Inventor Develops ‘Neuroscrambler’ for Nonlethal Attacks
Photo: Fred Pearson
A Tennessee-based technology developer is trying to sell the U.S. military and law enforcement agencies an electro-muscular incapacitation system designed to subdue its targets without killing them.
The third-generation prototype of the StunStick device, which inventor Fred Pearson describes as a nonlethal “neuroscrambler,” was built to deliver a powerful electric shock to those on the receiving end.
“It uses state-of-the-art pulse wave technology to basically plug into a person’s central nervous system [and] override the signals that go from its brain to muscles,” he said during a presentation at the National Defense Industrial Association’s Armament Systems Forum in Indianapolis.
The 50,000-volt jolt can turn the targeted individual “into a quivering mass of jelly on the floor, if that’s what you want,” he added.
The dual-use weapon — which looks somewhat like a billy club when extended — “bridges the gap” between a baton and a Taser, Pearson said. A StunStick operator could use it as a blunt force weapon, or use the electric shock feature to zap an adversary, he noted. “You have to be within a half an inch of it and … [the stun feature] will light you up,” he added.
The electric shock can penetrate up to two inches of soft body armor, he said.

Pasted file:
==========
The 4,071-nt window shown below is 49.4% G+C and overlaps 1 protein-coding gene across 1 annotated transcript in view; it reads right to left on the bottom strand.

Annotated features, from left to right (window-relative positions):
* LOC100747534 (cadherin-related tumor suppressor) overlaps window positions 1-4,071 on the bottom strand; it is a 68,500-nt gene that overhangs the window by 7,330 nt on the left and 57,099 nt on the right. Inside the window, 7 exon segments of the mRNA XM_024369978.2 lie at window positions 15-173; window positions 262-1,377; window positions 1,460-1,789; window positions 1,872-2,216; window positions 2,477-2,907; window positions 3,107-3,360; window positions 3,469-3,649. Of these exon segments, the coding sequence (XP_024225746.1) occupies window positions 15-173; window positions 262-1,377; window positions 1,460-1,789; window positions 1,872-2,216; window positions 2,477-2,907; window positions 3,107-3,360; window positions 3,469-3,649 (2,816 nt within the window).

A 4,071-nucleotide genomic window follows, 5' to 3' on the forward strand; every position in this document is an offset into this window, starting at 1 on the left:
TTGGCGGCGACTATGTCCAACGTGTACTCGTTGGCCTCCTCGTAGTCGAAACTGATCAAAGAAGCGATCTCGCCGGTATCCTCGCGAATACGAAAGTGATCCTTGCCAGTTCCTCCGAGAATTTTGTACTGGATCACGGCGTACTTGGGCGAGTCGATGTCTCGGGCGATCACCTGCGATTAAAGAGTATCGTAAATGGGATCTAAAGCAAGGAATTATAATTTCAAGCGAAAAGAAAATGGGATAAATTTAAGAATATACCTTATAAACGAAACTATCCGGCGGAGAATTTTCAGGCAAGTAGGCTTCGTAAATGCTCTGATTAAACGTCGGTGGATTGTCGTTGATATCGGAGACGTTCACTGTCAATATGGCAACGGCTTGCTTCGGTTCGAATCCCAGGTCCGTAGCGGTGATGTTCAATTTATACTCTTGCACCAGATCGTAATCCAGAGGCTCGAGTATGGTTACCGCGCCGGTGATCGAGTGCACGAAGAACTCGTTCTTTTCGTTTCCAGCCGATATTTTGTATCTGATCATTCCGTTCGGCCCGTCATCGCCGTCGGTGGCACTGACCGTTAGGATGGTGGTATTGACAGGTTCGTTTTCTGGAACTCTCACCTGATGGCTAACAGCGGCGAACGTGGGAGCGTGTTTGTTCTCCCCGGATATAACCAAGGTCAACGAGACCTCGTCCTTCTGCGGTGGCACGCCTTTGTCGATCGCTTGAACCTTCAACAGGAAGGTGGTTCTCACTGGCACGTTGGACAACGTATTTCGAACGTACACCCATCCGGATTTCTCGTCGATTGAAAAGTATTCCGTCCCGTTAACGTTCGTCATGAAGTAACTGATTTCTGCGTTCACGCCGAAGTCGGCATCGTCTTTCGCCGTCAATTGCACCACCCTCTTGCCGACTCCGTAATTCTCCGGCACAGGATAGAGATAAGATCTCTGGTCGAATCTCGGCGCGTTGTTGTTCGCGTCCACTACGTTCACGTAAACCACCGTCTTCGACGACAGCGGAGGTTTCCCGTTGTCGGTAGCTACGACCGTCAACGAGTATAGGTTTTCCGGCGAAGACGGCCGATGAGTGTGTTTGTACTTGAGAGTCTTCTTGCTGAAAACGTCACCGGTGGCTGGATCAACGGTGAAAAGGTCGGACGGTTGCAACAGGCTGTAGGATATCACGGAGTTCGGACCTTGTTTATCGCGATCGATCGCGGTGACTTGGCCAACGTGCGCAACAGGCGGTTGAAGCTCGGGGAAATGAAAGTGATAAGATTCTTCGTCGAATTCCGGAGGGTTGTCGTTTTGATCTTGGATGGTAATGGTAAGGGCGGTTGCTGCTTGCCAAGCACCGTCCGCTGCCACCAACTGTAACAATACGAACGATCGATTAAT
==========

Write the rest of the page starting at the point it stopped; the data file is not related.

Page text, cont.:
Pearson said the StunStick was designed not to have any long-term health effects. Its exponential decay waveform would mitigate the risk of unintended deaths that have sometimes occurred with other “nonlethal” weapons, he said.
The battery life enables at least 300 five-second bursts of electric shock, he said. “I could knock down everyone in this room four, five times, six times before I changed batteries,” he told attendees.
Pearson has pitched his product to the military and the Department of Justice at various venues but he has yet to receive any purchase orders.
“I’ve been looking … for the guy with the checkbook in the Defense Department and I haven’t found him yet,” he said.
Pearson is looking to team with a major arms manufacturer if he finds a buyer who likes his prototype.
As a lone inventor, “I can’t afford … to take a project like this to fruition” without help, he said.
Topics: Emerging Technologies